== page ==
SEC Charges 23 Firms With Short Selling Violations in Crackdown on Potential Manipulation in Advance of Stock Offerings

Press Release

SEC Charges 23 Firms With Short Selling Violations in Crackdown on Potential Manipulation in Advance of Stock Offerings

 
FOR IMMEDIATE RELEASE
2013-182
Washington D.C., Sept. 17, 2013

The Securities and Exchange Commission today announced enforcement actions against 23 firms for short selling violations as the agency increases its focus on preventing firms from improperly participating in public stock offerings after selling short those same stocks.  Such violations typically result in illicit profits for the firms.

The enforcement actions are being settled by 22 of the 23 firms charged, resulting in more than $14.4 million in monetary sanctions. 

The SEC’s Rule 105 of Regulation M prohibits the short sale of an equity security during a restricted period – generally five business days before a public offering – and the purchase of that same security through the offering.  The rule applies regardless of the trader’s intent, and promotes offering prices that are set by natural forces of supply and demand rather than manipulative activity.  The rule therefore helps prevent short selling that can reduce offering proceeds received by companies by artificially depressing the market price shortly before the company prices its public offering.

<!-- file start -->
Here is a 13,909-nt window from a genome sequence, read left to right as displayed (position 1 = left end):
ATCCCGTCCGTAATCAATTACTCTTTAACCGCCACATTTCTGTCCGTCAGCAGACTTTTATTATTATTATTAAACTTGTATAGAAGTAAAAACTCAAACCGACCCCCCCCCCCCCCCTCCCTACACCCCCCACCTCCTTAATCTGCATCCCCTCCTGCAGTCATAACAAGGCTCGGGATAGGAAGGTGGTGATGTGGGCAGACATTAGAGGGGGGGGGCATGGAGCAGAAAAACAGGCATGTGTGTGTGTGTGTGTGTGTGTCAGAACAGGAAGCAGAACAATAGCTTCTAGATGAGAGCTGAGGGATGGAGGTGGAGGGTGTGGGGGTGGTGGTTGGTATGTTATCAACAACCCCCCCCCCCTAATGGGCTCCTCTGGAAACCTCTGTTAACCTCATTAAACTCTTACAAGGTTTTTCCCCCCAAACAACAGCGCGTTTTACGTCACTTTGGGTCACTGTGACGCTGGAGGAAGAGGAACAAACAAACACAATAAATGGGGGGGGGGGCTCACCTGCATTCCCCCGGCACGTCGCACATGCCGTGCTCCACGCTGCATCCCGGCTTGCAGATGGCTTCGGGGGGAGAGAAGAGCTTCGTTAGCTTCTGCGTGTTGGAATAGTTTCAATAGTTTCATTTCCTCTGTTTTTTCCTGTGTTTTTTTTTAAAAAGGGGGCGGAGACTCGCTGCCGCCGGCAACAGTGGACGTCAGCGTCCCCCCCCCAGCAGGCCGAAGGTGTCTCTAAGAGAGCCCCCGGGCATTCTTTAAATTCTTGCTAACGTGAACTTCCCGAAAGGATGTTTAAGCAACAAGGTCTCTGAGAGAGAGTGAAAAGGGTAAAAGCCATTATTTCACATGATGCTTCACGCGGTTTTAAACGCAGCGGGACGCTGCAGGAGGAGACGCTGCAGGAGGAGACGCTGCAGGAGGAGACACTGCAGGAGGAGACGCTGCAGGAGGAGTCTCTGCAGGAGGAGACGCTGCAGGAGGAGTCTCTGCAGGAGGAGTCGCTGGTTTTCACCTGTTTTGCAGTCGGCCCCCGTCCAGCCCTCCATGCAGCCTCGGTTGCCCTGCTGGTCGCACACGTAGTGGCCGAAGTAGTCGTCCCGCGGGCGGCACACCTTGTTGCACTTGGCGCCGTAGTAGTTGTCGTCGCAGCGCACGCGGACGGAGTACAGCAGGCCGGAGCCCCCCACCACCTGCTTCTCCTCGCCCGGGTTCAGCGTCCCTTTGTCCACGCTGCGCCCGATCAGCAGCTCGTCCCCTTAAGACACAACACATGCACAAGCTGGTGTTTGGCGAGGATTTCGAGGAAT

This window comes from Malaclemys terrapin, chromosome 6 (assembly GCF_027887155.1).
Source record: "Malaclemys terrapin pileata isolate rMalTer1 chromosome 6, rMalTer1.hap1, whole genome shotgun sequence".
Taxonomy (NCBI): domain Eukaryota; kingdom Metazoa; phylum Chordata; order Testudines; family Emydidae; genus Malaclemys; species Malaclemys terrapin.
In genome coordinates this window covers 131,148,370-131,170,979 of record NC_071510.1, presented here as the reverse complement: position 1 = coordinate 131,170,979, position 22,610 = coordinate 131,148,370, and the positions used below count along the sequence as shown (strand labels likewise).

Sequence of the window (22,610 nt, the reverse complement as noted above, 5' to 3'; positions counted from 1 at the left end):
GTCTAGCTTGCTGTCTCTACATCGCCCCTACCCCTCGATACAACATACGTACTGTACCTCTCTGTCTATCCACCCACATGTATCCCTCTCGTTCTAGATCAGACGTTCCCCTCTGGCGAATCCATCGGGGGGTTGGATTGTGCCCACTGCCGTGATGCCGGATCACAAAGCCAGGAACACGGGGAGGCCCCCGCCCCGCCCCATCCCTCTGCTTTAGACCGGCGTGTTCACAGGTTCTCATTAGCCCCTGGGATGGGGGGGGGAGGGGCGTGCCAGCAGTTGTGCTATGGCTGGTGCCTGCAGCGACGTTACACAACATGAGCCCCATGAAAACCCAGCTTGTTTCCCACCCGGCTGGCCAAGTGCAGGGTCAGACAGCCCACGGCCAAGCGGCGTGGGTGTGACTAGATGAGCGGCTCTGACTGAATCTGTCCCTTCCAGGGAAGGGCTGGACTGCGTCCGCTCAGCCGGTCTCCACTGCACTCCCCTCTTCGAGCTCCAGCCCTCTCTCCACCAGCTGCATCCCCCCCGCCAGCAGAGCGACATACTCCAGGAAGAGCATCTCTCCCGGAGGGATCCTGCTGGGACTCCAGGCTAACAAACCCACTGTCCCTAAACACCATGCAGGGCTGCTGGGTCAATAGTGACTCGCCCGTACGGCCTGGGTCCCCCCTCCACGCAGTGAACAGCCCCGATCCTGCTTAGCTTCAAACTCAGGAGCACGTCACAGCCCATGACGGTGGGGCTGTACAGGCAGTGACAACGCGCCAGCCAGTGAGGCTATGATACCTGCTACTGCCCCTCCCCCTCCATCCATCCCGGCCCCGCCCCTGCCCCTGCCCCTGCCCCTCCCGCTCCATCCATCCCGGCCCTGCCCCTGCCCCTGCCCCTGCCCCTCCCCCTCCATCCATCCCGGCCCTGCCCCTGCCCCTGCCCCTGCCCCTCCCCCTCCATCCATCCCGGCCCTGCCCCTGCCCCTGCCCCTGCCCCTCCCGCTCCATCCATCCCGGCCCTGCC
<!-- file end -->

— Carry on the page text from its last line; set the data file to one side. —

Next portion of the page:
The firms charged in these cases allegedly bought offered shares from an underwriter, broker, or dealer participating in a follow-on public offering after having sold short the same security during the restricted period.  

“The benchmark of an effective enforcement program is zero tolerance for any securities law violations, including violations that do not require manipulative intent,” said Andrew J. Ceresney, Co-Director of the SEC’s Division of Enforcement.  “Through this new program of streamlined investigations and resolutions of Rule 105 violations, we are sending the clear message that firms must pay the price for violations while also conserving agency resources.”

The SEC’s National Examination Program simultaneously has issued a risk alert to highlight risks to firms from non-compliance with Rule 105.  The risk alert highlights observations by SEC examiners focusing on Rule 105 compliance issues as well as corrective actions that some firms proactively have taken to remedy Rule 105 concerns.

“This coordination between the enforcement and examination programs reaffirms that market participants must be in compliance with Rule 105 to preserve and protect the independent pricing mechanisms of the securities markets,” said Andrew Bowden, Director of the SEC’s National Exam Program.

In a litigated administrative proceeding against G-2 Trading LLC, the SEC’s Division of Enforcement is alleging that the firm violated Rule 105 in connection with transactions in the securities of three companies, resulting in profits of more than $13,000.  The Enforcement Division is seeking full disgorgement of the trading profits, prejudgment interest, penalties, and other relief as appropriate and in the public interest. 

The SEC charged the following firms in this series of settled enforcement actions:

  • Blackthorn Investment Group – Agreed to pay disgorgement of $244,378.24, prejudgment interest of $15,829.74, and a penalty of $260,000.00.